Africa Needs More transport infrastructure- UNECA

Quality Roads: 60,00Km deficit
The UN Economic Commission for Africa, UNECA, has just published a report on the effect of AfCFTA, on the transport sector. It says that the FTA will nearly double intra-Africa trade by 2030. This will raise demand for transport services by nearly 50 percent by 2030 resulting in new demand for transport equipment- Trucks, Wagons, Airplanes, and Marine Vessels.  In turn, the increased equipment will put pressure on the existing transport infrastructure- roads, Railroads, Airports, and Sea Ports. This demand spiral will cost US$571 billion to meet, says the report.

 The report quantifies gaps in the sector that could stymie the FTA’s effect and the cost of meeting the new demand for transport infrastructure and equipment. Transport equipment will cost $411 billion while infrastructure will cost US$160 billion says the report. The bulk of the costs will fall on the private sector, that is, Truckers who will cough up S$345.5 billion for the more than two million trucks needed to truck an additional 40 percent increase in intra-Africa trade.

The public sector will pick up the balance, that is, US$62 billion to buy additional Rail wagons, Marine Vessels, and Aircraft.  If we load the US$160 billion for infrastructure, the public sector will pick up an estimated $222 billion.

Railroads: 25000KM deficit

UNECA’s estimates on the cost of infrastructure are in tandem with an earlier estimate by the Africa Development Bank, AfDB, which in 2018,  estimated that Africa needs to invest some US$35-47 billion a year on transport infrastructure for seven years, between 2018 and 2025 to meet the infrastructure deficit.

 Apart from quantifying the transport equipment needed, the report also quantifies the length of transport infrastructure deficit, effectively debunking the thesis that Africa is investing in excess capacity. Instead, it exposes the gaps which it terms opportunities.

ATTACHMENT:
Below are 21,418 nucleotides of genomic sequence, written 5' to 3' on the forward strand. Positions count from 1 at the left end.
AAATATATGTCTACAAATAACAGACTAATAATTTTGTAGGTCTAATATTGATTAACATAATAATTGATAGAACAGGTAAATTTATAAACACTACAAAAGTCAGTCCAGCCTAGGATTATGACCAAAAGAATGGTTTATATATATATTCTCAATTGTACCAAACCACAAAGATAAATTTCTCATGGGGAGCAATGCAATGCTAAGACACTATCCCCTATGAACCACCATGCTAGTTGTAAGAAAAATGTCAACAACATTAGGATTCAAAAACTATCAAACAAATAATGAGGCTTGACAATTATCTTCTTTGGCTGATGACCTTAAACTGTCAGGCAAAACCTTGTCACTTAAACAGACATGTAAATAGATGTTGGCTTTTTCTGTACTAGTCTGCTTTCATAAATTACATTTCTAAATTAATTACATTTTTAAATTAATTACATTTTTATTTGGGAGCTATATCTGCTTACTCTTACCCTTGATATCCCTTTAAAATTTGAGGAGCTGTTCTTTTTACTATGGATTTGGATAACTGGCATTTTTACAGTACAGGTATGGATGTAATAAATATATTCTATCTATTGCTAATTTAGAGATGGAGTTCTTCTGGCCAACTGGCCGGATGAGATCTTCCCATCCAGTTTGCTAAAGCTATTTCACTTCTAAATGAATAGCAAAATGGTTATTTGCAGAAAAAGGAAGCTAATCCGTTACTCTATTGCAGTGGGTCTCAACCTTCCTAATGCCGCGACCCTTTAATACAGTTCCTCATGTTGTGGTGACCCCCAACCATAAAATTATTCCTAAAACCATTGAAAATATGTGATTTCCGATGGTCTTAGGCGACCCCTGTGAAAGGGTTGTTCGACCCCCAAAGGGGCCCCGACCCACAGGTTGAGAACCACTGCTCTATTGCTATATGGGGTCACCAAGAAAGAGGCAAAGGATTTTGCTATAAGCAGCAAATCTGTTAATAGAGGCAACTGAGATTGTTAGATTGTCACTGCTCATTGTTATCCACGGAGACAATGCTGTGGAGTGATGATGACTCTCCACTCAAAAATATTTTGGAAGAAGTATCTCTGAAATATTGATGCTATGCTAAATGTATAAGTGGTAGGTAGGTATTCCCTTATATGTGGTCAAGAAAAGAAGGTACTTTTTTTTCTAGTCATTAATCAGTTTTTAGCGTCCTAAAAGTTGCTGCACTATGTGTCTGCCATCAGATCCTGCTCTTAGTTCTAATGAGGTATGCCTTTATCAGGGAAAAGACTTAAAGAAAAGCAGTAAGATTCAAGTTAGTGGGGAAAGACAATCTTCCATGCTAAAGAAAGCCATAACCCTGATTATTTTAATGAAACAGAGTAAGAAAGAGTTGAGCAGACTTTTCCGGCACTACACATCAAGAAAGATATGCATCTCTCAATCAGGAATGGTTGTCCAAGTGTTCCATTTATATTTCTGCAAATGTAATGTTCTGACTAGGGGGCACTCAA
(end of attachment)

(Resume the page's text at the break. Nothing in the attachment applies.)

Born in 2021, the Africa Continental Free trade Area, AfCFTA, theoretically creates a large market of 54 countries with a total population of 1.3 billion people with a total GDP in excess of $3.8 trillion and an annual consumption expenditure in excess of $4 trillion. The FTA is expected to increase intra-Africa trade by 40 percent in the medium term.

The Paper, Implications of AfCFTA on demand for transport Infrastructure and Services, shows that the FTA will increase demand for transport services by roughly 50 percent by 2045. The transport sector will be the second-largest beneficiary bagging 26 percent of the real gains. It will also form 40 percent of new services production in Africa, says the report. Every industry in the sector will register a three-digit expansion, it demonstrates.

The paper says that the business services sector will be the largest real gainer of trans-Africa trade, bagging 43 percent. However, the study focused on the transport sector.

Demand for transport services will rise between 100 to 255 percent depending on the mode of transport, the report demonstrates. Road transport, which already dominates intra-Africa trade, will rise by 100 percent from 201 million tons to 403 million tons by 2030.  Other industries such as Rail transport will rise 227 percent while air transport will rise 100 percent to 4.5 million tons.